Sag Harbor Budget At-a-Glance
2018-19 Proposal: $41,880,896
Year-over-year increase: $1,973,786
Projected East Hampton Town tax increase: $188 (house valued at $1.12 million)
Projected Southampton Town tax increase: $147 (house valued at $1 million)
Proposed tax levy increase: 3.51 percent
Tax cap limitation: Below the allowable tax cap
On the table in the Sag Harbor School District is a $41.88 million spending plan with a proposed year-over-year spending increase of 4.95 percent and proposed tax levy increase of 3.51 percent.
According to documents provided by the school district, security is a big priority for the district. A line-by-line budget plan shows an increase of about $300,000 for what school business administrator Dr. Philip Kenter described in an email to The Sag Harbor Expressas “anticipated confidential security measures” that the district is currently discussing, comprised of both technology and staffing measures.
During public presentations over the last several months, school officials said the proposed budget maintains current programs at Sag Harbor Elementary School and Pierson Middle-High School while expanding opportunities for learning in the areas of science, technology, engineering, arts and mathematics. School officials have said the level of staffing “meets needs of [the] special education population.” Professional development is included for teachers in both buildings to help increase their effectiveness with students. At Pierson, a part-time English teacher’s position would be extended full-time. The schools would spend less on textbooks while investing more in “computer aided instruction,” which refers to the use of technology and software to supplement learning.
The Sag Harbor School Board had the ability to raise its tax levy by as much as 4.02 percent, but chose to go lower after board members said they wanted to send a positive message of fiscal responsibility to the community. The final proposal of 3.51 percent is still higher than the “2 percent tax cap” language that people are used to hearing because of factors unique to Sag Harbor, such as bustling real estate development within the district’s borders and exclusions to the tax cap calculations for certain capital projects.
Sag Harbor’s proposed budget breaks down into 8.1 percent administrative costs, 79.7 percent educational costs and 12.2 percent capital costs, about even with the current year’s budget.
Depending on where in Sag Harbor a taxpayer lives, he or she will be affected by differing East Hampton and Southampton town tax rates. The tax rate in East Hampton Town is projected to increase by about 3.5 percent, while the tax rate in Southampton Town is projected to increase by about 3.08 percent. In the Southampton section of the school district, a resident with a house valued at $1 million can expect to see a tax increase of about $147 for the year. In the East Hampton area, a resident with a similarly valued house can expect to see a tax increase of about $188.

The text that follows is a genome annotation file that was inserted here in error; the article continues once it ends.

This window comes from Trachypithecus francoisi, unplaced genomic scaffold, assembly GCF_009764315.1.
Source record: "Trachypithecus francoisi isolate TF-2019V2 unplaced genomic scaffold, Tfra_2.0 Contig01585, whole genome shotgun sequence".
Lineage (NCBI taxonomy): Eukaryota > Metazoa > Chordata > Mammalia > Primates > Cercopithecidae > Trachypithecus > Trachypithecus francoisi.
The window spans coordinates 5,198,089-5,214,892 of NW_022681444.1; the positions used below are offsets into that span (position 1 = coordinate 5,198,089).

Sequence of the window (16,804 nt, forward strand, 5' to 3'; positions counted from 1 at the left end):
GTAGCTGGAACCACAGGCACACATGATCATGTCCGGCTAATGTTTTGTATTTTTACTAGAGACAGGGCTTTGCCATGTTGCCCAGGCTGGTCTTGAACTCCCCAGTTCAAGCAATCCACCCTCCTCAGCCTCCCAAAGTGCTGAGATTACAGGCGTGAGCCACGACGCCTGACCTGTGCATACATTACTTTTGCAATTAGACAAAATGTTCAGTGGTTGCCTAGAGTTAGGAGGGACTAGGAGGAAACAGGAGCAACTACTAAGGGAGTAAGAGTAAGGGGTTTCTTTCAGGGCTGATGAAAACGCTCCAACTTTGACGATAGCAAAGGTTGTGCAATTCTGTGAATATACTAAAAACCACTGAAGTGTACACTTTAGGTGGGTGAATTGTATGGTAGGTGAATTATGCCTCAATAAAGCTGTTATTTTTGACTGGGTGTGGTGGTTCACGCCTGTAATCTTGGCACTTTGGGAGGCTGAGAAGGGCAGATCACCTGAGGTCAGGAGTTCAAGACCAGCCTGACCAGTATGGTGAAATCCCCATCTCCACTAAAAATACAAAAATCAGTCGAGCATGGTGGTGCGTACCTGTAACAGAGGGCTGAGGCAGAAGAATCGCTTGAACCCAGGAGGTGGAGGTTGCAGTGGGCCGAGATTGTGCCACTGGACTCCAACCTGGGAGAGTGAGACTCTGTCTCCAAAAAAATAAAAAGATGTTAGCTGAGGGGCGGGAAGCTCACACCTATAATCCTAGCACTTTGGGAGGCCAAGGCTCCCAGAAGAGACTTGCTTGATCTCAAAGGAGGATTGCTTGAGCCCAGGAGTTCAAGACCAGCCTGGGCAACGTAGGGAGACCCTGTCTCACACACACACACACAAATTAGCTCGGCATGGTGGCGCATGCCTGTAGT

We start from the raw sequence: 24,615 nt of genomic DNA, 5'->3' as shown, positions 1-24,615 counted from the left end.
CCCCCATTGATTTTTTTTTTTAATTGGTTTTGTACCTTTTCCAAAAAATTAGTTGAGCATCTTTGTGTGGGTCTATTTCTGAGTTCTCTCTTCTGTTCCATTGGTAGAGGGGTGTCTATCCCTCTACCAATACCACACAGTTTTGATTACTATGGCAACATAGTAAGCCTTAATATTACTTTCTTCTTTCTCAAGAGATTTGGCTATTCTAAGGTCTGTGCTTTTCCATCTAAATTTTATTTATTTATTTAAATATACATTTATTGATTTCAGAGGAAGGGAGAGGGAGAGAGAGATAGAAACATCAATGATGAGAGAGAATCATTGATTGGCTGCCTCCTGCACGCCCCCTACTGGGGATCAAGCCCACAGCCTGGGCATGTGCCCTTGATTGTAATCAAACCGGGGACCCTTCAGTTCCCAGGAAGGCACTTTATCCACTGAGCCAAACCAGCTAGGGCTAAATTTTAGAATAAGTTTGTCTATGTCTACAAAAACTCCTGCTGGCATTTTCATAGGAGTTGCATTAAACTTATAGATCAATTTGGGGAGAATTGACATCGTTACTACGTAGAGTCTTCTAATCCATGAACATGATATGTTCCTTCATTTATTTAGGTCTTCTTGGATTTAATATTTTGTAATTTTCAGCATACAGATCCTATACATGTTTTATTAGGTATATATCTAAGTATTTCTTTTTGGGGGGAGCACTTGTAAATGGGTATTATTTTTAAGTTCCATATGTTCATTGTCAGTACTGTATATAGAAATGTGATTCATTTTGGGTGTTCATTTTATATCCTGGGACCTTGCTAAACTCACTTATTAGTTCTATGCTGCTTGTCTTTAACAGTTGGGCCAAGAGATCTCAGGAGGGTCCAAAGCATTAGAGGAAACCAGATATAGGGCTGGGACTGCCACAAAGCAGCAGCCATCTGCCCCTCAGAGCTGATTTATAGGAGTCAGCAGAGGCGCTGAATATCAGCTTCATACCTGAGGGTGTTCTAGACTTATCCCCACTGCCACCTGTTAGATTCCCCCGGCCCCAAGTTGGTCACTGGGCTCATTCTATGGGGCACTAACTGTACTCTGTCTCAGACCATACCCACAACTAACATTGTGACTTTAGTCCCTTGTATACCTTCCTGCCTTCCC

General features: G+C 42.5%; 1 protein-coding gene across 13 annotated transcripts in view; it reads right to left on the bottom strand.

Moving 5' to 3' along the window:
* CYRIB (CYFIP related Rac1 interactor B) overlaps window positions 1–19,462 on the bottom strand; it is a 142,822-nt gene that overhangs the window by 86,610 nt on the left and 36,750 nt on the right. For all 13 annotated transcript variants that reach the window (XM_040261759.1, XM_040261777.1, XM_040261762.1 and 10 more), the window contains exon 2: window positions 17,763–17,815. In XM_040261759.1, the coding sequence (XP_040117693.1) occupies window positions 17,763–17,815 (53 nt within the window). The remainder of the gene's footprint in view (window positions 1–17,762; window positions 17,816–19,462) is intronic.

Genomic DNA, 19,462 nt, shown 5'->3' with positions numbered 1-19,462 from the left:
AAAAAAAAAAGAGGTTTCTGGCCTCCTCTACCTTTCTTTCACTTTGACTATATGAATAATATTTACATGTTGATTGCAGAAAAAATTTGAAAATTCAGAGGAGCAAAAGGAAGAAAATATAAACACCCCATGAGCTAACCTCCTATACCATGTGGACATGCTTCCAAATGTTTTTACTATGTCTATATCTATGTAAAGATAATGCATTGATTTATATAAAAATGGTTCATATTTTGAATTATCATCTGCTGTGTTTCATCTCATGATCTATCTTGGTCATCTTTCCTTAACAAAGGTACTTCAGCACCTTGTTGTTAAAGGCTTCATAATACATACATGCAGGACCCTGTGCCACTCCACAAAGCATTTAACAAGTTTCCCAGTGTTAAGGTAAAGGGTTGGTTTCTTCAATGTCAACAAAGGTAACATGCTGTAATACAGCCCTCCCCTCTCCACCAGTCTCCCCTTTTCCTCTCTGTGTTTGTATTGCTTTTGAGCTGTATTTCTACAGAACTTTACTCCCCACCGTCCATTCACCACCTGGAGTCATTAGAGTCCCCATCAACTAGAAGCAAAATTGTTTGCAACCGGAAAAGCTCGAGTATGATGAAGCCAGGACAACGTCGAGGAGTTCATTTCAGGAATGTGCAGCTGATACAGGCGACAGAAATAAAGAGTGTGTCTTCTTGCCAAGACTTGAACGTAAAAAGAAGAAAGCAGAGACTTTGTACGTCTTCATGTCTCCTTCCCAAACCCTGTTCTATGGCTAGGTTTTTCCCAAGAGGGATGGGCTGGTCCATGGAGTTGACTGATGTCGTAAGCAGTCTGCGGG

School Bus Ballot Proposition
The Sag Harbor School District is also asking voters to weigh in on shrinking the current eligibility limit for students who are given access to school bus transportation. Whereas the existing requirement is that a student must live one mile or more from the school in order to receive busing, the proposition offers voters the option to decide to reduce that one-mile distance to half a mile. There is no estimated annual monetary impact of this proposal for the 2018-19 school year, according to the school district.
School Board Candidate Race Uncontested
Two candidates are running for two seats on the school board, making Sag Harbor’s school board race a rare, uncontested one. Susan Schaefer, a branch manager and vice president of Bridgehampton National Bank, is an incumbent candidate who was appointed in January to fill the vacancy created when Tommy John Schiavoni was elected to the Southampton Town Board last year. The other candidate is Jordana Sobey, a corporate attorney who is also a board member of Goat on a Boat at Bay Street. Sitting Sag Harbor School Board member Stephanie Bitis chose not to seek reelection, citing the desire to spend more time with her family.
In case of a failed budget vote…
If residents reject their school district’s budget, school officials have three options. They may choose to put the same budget up for a re-vote, or may present a modified budget for a re-vote. If that occurs, the re-vote would happen on Tuesday, June 19. A third option is to go to a contingency budget right away, without a re-vote. A contingency budget mandates a zero-percent tax levy increase and restricts the way schools can buy equipment, lend its facilities to the public and other actions. A budget vote that fails a second time then mandates that a school district goes down to a contingency budget. “Contingency is not a pleasant thing for a school district to endure,” said Dr. Philip Kenter, Sag Harbor school business administrator.
Tuesday, May 15
7 a.m. to 9 p.m.
Pierson Middle-High School gymnasium